Pauljrsdad and I have been commenting back and forth at an earlier post of mine called “The Day God Created Man: or Don’t Shoot the Messenger“, or is it “Questioning Faith”? This is great since that’s the reason I posted those and kept them short in the first place. The whole reason for posting information like that is to generate discussion. That’s the internet and blogging at its best, that fee flow of information and opinion.
So, pauljsdad and I have zeroed in on a particular topic. It concerns the “sons of God” that are mentioned in Genesis 6… It’s his contention that this is a reference to Lucifer and his fallen angels who, having been cast out of heaven came to earth and corrupted humankind.
He quoted Jude 6: “6 And the angels who kept not their first estate, but left their own habitation, He hath reserved in everlasting chains under darkness unto the judgment of the great Day.”
And followed this up by saying, “These angels gave rise to the giants and were worshiped as gods before the flood.”
I had previously commented that I thought he was referencing that passage and when he did quote it, I mistakenly thought he had produced an obscure paraphrasing of the Gensis passage:
When man began to multiply on the face of the land and daughters were born to them, the sons of God saw that the daughters of man were attractive. And they took as their wives any they chose. Then the LORD said, “My Spirit shall not abide in man forever, for he is flesh: his days shall be 120 years.” The Nephilim were on the earth in those days, and also afterward, when the sons of God came in to the daughters of man and they bore children to them. These were the mighty men who were of old, the men of renown. (Genesis 6:1-4 ESV)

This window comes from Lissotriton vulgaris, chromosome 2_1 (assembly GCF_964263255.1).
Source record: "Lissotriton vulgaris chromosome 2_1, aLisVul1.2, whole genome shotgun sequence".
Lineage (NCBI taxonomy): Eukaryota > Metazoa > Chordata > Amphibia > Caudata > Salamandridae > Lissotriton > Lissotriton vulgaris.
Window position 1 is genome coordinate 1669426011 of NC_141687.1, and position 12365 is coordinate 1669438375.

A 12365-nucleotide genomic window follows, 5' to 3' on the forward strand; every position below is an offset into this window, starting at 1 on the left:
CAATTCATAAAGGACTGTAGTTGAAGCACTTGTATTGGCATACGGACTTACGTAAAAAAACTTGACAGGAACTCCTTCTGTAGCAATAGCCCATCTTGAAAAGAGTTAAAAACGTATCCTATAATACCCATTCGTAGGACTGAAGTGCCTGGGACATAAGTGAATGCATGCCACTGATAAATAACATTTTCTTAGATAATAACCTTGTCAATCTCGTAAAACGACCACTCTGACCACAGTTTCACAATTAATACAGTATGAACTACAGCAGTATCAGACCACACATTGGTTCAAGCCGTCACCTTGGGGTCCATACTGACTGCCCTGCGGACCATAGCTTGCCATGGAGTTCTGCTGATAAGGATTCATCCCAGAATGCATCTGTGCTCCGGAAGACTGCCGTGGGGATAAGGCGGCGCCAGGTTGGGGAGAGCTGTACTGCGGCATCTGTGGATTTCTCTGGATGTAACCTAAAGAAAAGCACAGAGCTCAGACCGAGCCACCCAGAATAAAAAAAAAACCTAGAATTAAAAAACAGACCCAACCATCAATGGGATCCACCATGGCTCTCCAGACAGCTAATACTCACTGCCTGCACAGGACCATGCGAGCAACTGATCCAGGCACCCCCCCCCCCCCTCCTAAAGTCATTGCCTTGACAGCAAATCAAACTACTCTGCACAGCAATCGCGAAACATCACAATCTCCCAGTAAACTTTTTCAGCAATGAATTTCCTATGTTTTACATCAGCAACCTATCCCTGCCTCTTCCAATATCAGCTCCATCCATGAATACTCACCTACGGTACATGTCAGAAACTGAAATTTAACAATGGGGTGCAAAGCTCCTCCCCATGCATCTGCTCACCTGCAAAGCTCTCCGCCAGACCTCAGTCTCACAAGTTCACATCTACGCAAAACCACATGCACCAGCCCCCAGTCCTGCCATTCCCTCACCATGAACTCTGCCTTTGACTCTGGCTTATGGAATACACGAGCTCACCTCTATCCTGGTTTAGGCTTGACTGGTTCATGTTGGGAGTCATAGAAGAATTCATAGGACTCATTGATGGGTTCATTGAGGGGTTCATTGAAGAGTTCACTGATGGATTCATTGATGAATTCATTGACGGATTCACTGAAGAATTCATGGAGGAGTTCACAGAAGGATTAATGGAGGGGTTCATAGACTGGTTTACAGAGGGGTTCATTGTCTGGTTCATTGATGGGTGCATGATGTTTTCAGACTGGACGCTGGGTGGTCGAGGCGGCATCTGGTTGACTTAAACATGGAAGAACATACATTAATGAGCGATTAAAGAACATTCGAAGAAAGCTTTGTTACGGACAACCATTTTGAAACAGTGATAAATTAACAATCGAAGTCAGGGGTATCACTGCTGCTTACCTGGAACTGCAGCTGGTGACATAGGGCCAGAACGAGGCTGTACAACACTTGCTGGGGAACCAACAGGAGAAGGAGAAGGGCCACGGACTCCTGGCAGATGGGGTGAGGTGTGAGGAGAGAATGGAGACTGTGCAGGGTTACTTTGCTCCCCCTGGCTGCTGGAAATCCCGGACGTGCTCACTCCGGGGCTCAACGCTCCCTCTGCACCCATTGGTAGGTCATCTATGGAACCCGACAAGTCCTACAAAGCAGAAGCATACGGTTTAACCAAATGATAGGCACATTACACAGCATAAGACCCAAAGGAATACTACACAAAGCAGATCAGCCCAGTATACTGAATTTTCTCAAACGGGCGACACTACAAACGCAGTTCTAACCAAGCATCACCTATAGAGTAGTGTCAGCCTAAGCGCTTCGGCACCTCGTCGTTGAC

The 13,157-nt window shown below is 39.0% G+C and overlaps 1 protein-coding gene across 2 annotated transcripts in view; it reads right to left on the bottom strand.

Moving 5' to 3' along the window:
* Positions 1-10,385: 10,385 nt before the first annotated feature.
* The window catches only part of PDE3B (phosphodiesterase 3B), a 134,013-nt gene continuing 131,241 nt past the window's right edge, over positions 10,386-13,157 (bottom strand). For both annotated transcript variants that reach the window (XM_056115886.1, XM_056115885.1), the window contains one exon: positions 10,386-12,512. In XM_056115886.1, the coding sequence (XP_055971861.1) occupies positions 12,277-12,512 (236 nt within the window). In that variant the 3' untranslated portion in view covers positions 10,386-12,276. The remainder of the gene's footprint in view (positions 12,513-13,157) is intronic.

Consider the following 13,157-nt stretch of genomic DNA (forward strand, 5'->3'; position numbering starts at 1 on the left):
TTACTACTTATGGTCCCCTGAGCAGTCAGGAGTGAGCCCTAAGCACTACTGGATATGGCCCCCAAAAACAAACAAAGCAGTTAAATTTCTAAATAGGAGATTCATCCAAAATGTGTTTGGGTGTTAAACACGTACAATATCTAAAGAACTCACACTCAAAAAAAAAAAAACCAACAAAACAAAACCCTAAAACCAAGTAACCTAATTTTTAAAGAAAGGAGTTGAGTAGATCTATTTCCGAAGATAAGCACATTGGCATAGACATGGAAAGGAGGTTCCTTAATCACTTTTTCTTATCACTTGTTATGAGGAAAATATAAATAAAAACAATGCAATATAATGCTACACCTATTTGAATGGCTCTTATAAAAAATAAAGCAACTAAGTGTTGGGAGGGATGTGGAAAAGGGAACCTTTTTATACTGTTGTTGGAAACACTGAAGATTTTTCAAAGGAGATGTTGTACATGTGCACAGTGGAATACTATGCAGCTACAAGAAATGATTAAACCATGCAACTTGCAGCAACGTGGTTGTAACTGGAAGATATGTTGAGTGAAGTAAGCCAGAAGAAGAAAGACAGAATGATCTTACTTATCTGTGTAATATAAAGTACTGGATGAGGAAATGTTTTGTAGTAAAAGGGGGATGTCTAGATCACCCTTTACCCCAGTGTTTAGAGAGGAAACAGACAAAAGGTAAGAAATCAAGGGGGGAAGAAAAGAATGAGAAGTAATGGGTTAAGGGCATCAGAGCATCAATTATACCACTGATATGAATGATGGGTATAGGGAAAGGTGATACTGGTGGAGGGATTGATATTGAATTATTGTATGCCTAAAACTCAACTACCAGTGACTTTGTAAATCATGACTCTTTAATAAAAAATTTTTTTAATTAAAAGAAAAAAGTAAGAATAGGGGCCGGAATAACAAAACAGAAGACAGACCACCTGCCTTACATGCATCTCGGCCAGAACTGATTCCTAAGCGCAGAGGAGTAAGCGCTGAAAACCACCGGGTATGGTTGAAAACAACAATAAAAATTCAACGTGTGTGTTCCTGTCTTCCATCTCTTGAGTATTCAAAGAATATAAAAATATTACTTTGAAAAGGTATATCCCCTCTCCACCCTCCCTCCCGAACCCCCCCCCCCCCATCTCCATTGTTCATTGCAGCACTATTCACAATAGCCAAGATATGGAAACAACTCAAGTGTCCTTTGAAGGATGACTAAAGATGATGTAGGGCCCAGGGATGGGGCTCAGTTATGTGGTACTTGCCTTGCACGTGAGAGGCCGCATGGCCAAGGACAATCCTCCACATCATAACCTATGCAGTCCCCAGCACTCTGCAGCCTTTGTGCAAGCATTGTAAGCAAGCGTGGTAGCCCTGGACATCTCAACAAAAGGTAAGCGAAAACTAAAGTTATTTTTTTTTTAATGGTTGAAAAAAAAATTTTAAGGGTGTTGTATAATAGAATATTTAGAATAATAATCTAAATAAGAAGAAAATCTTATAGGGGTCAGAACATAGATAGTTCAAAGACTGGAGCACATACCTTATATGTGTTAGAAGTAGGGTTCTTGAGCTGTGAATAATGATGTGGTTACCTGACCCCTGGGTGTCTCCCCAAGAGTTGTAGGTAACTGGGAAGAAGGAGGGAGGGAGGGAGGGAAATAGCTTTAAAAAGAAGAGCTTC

There are, as I see it, a couple textual problems with that. The first is that, if they are in chnains, how could they have come to earth? My other issue is that the Gensis text doesn’t say angels (fallen or other wise). Nor does it mention them or their offspring being worshipped. I’m doing my best to make a textual argument in all of this. It’s fringe enough at this point without outside conjecture. The text references “sons of God” and “mighty men of old, men of renown.”
One of my contentions in these prehistorical chapters of Gensis (pre-flood) is that in the beginning, we have two creation stories, not two creations, mind you, but two distinct stories. Both of these stories tell us two different things. The party line is that the first one gives us an outline of creation and then the second one zeroes in on just the first humans. This is just not so. If this were so, we would be able to lay the two stories side by side and their events would match up chronologically. But when we do just that, we find that this is not the case. Furthermore, if one desires to be faithful to the text and desires to accept its ultimate validity (take it at its word) one cannot argue that the second story places Adam’s creation on the third day and Eve’s after everything else had been created. I like to think that Eve was created on the seventh day as God’s finishing touch before He rested. But that’s just me, though it can be argued using my two story argument.
While I’m on the topic of Genesis 6 though, this one paragraph variarion in the narrative seems so out of place that it suggests that it is a remnat of a sepearate story. What story though? The initial creation story… Try it. Read Chapter 1 and then skip forward to Chapter 6. It fits together nicely.
This is what I think happened. As the two great creation stories of the longstanding oral tradition were being compiled into one written text, one story was written and then then next and their endings (at the flood) were tied together. That’s just complete genius on the compiler’s part.
It does add a wrinkle to earth’s history before the fall. It suggests that the earth was populated by spiritual beings of some sort as well as human beings.
Questions and comments, as always are welcome and desired.